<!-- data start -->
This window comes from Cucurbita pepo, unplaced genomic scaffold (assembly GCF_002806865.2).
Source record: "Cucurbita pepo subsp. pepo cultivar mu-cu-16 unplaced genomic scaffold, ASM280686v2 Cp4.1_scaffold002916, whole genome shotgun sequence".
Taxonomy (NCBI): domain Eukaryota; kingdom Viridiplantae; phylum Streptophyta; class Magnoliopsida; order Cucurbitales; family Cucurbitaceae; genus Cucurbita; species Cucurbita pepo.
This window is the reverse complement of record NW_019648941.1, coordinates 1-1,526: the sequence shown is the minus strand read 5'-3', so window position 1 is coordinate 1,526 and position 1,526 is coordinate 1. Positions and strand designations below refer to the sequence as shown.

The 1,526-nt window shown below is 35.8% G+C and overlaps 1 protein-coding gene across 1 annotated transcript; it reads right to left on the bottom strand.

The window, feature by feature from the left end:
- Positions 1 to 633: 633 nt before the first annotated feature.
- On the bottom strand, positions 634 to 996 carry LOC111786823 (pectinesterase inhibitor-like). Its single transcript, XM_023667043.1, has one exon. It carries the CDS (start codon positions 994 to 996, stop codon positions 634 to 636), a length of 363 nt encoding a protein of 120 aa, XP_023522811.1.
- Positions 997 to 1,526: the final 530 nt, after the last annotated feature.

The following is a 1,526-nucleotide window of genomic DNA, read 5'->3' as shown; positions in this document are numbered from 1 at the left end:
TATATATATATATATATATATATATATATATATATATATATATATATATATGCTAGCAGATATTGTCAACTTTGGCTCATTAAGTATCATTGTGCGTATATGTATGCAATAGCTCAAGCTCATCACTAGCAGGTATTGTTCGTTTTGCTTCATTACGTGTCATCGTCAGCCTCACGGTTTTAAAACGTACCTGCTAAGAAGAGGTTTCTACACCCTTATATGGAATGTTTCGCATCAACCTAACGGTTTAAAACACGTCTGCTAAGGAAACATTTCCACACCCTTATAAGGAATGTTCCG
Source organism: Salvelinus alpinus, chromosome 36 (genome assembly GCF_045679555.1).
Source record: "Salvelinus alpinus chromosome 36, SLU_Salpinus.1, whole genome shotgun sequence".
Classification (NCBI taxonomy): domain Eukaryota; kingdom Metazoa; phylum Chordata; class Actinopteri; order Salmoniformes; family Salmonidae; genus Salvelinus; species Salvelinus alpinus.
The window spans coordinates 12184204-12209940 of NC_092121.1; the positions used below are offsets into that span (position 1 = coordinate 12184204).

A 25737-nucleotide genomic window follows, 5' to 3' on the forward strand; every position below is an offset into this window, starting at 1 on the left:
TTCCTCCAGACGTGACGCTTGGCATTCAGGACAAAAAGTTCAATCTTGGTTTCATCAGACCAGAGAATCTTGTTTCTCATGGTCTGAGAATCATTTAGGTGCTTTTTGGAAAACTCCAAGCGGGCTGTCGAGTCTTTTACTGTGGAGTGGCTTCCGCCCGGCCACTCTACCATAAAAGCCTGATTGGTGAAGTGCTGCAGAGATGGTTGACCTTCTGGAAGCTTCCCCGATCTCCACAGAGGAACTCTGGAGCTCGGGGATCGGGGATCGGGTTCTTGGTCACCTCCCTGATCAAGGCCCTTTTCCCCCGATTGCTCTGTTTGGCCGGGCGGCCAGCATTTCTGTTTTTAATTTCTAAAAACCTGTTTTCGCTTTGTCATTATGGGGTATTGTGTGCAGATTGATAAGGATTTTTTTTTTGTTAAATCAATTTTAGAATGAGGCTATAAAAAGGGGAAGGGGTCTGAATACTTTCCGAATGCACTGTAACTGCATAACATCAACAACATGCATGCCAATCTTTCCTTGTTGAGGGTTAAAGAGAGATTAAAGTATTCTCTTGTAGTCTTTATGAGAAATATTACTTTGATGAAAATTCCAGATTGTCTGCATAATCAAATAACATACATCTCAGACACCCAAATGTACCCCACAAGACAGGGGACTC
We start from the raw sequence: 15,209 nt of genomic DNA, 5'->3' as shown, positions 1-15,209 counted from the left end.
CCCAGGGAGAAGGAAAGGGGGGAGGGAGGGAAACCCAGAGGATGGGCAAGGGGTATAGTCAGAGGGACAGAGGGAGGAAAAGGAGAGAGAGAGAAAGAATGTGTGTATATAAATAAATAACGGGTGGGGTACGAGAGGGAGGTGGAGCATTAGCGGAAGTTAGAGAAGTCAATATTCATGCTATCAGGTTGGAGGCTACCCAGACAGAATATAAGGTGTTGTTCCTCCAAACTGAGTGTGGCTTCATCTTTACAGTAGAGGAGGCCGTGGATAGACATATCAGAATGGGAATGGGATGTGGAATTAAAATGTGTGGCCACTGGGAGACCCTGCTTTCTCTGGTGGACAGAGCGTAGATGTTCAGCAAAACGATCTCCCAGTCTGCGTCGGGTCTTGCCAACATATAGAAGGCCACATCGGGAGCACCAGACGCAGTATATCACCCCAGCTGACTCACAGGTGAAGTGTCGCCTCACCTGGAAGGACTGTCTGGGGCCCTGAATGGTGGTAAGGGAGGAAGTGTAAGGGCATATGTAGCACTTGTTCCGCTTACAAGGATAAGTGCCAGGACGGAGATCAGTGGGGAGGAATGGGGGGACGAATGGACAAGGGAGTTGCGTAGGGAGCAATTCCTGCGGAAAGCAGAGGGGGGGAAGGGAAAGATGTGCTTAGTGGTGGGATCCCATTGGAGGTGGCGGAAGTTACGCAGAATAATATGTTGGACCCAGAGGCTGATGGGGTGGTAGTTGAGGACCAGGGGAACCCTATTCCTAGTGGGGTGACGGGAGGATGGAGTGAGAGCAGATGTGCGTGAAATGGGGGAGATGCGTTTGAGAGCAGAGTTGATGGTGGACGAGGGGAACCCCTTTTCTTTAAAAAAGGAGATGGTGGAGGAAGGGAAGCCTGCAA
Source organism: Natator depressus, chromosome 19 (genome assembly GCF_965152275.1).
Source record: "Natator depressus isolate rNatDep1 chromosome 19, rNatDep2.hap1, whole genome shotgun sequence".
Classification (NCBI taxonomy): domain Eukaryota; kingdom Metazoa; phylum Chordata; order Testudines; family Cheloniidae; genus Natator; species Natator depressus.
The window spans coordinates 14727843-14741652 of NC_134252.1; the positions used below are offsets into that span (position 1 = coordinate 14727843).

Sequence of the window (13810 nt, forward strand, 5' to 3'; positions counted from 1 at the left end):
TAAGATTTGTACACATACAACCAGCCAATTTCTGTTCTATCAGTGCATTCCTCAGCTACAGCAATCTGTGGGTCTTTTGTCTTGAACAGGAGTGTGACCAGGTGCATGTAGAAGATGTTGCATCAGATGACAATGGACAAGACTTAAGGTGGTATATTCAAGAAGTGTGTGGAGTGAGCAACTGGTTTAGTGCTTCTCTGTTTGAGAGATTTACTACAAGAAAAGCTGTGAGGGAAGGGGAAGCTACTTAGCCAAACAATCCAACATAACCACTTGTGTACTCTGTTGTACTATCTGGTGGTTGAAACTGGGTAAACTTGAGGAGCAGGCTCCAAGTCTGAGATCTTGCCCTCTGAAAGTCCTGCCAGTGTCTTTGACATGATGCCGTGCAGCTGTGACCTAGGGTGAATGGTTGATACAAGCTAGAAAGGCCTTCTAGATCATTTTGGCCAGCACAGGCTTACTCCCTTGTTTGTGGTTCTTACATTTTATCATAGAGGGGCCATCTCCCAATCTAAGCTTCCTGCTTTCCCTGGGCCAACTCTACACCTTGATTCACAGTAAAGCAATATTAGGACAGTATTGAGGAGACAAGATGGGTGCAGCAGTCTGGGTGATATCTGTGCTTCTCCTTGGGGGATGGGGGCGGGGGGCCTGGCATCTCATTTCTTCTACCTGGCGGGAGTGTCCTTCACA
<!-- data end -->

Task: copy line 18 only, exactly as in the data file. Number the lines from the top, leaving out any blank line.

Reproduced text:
We start from the raw sequence: 15,209 nt of genomic DNA, 5'->3' as shown, positions 1-15,209 counted from the left end.